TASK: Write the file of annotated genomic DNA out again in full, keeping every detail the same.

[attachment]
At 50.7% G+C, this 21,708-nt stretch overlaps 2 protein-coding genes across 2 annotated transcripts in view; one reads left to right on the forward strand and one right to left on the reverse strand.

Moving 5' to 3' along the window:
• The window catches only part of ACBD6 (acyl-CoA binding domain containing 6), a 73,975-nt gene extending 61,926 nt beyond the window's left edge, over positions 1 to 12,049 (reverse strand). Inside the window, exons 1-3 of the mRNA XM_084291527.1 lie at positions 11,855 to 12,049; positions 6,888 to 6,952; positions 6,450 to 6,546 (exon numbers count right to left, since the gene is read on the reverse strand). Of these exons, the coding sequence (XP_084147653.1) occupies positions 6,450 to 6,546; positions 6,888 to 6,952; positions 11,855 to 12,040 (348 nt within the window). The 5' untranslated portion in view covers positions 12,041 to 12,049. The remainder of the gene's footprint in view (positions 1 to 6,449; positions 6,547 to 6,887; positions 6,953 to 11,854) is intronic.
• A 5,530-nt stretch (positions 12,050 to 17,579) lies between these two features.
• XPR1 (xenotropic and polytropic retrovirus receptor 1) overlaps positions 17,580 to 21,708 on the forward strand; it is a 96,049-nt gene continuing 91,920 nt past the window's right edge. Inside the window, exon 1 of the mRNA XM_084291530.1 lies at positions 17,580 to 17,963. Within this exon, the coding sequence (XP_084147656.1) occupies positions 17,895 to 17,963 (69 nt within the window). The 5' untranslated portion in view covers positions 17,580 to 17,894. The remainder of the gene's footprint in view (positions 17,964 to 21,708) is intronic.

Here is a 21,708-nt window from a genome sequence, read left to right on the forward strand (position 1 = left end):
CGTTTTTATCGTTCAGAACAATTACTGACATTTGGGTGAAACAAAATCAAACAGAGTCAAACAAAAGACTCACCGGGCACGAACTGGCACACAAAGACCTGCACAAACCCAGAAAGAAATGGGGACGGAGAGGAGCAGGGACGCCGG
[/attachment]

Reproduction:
At 50.7% G+C, this 21,708-nt stretch overlaps 2 protein-coding genes across 2 annotated transcripts in view; one reads left to right on the forward strand and one right to left on the reverse strand.

Moving 5' to 3' along the window:
• The window catches only part of ACBD6 (acyl-CoA binding domain containing 6), a 73,975-nt gene extending 61,926 nt beyond the window's left edge, over positions 1 to 12,049 (reverse strand). Inside the window, exons 1-3 of the mRNA XM_084291527.1 lie at positions 11,855 to 12,049; positions 6,888 to 6,952; positions 6,450 to 6,546 (exon numbers count right to left, since the gene is read on the reverse strand). Of these exons, the coding sequence (XP_084147653.1) occupies positions 6,450 to 6,546; positions 6,888 to 6,952; positions 11,855 to 12,040 (348 nt within the window). The 5' untranslated portion in view covers positions 12,041 to 12,049. The remainder of the gene's footprint in view (positions 1 to 6,449; positions 6,547 to 6,887; positions 6,953 to 11,854) is intronic.
• A 5,530-nt stretch (positions 12,050 to 17,579) lies between these two features.
• XPR1 (xenotropic and polytropic retrovirus receptor 1) overlaps positions 17,580 to 21,708 on the forward strand; it is a 96,049-nt gene continuing 91,920 nt past the window's right edge. Inside the window, exon 1 of the mRNA XM_084291530.1 lies at positions 17,580 to 17,963. Within this exon, the coding sequence (XP_084147656.1) occupies positions 17,895 to 17,963 (69 nt within the window). The 5' untranslated portion in view covers positions 17,580 to 17,894. The remainder of the gene's footprint in view (positions 17,964 to 21,708) is intronic.

Here is a 21,708-nt window from a genome sequence, read left to right on the forward strand (position 1 = left end):
CGTTTTTATCGTTCAGAACAATTACTGACATTTGGGTGAAACAAAATCAAACAGAGTCAAACAAAAGACTCACCGGGCACGAACTGGCACACAAAGACCTGCACAAACCCAGAAAGAAATGGGGACGGAGAGGAGCAGGGACGCCGG